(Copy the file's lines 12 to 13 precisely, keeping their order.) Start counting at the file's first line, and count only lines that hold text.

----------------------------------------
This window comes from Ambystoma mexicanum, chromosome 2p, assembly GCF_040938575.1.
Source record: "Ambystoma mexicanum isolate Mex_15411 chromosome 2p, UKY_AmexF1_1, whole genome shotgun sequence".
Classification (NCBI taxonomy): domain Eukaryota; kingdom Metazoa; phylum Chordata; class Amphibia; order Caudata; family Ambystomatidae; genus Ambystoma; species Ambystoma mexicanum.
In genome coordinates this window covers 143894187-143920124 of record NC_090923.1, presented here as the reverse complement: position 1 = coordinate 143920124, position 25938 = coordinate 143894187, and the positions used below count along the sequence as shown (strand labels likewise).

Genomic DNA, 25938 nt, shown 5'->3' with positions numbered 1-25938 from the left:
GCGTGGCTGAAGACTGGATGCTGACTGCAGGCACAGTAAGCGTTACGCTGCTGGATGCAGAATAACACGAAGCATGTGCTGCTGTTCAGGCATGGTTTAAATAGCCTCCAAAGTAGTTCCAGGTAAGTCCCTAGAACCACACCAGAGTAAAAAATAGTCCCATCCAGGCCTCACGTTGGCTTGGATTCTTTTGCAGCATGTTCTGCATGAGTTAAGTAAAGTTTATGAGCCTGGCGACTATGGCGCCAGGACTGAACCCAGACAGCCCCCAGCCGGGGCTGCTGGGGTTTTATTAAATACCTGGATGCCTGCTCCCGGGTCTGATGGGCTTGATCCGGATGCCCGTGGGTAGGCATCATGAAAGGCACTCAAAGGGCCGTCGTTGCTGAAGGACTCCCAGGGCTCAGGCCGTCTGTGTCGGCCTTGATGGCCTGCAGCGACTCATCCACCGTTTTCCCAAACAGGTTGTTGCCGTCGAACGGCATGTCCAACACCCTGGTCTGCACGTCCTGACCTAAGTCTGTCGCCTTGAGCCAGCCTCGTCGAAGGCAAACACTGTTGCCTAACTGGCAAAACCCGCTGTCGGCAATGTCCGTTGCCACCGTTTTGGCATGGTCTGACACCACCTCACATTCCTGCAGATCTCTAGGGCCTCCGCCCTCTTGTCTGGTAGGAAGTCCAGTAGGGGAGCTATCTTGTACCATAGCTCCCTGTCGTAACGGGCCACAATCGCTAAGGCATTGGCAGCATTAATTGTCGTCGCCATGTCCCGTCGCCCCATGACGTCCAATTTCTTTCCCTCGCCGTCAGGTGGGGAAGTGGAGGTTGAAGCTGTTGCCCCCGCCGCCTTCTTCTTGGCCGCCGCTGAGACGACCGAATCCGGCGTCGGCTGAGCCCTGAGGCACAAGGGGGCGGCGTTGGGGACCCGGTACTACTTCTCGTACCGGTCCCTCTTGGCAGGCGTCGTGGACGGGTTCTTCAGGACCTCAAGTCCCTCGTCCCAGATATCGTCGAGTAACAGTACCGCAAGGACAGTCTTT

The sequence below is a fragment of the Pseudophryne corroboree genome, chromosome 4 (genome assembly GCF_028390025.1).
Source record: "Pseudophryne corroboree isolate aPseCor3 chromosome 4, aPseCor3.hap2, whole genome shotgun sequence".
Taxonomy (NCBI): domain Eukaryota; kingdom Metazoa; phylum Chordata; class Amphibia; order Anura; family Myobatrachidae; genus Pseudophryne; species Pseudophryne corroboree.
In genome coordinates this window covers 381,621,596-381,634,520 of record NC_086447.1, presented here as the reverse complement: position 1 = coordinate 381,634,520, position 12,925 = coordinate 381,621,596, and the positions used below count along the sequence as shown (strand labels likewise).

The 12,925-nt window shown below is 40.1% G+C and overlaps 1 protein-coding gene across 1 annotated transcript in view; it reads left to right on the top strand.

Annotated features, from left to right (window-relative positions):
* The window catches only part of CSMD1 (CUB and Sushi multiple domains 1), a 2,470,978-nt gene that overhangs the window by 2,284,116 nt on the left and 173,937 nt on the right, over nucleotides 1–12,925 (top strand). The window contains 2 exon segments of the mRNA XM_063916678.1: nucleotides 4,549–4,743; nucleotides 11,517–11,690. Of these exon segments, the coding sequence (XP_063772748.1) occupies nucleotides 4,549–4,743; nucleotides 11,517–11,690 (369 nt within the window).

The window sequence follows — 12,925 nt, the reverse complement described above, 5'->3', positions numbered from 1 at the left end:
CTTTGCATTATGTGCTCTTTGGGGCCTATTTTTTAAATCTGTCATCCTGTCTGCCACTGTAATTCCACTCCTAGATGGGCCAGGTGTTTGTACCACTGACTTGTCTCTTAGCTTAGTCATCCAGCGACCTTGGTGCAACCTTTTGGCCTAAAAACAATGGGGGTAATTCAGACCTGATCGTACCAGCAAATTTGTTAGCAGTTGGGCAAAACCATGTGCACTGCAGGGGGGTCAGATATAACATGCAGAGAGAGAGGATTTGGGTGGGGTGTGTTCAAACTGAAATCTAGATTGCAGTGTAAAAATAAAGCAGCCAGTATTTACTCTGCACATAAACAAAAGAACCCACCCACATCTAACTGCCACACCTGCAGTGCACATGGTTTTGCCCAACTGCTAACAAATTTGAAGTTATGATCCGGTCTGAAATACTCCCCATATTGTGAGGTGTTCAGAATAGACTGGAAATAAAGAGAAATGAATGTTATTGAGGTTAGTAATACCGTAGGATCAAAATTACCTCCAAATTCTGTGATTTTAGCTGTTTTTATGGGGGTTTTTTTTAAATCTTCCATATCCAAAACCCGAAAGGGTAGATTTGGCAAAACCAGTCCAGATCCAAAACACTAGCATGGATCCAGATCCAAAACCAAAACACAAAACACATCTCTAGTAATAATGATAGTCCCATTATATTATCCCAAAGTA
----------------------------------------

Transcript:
Annotated features, from left to right (window-relative positions):
* The window catches only part of CSMD1 (CUB and Sushi multiple domains 1), a 2,470,978-nt gene that overhangs the window by 2,284,116 nt on the left and 173,937 nt on the right, over nucleotides 1–12,925 (top strand). The window contains 2 exon segments of the mRNA XM_063916678.1: nucleotides 4,549–4,743; nucleotides 11,517–11,690. Of these exon segments, the coding sequence (XP_063772748.1) occupies nucleotides 4,549–4,743; nucleotides 11,517–11,690 (369 nt within the window).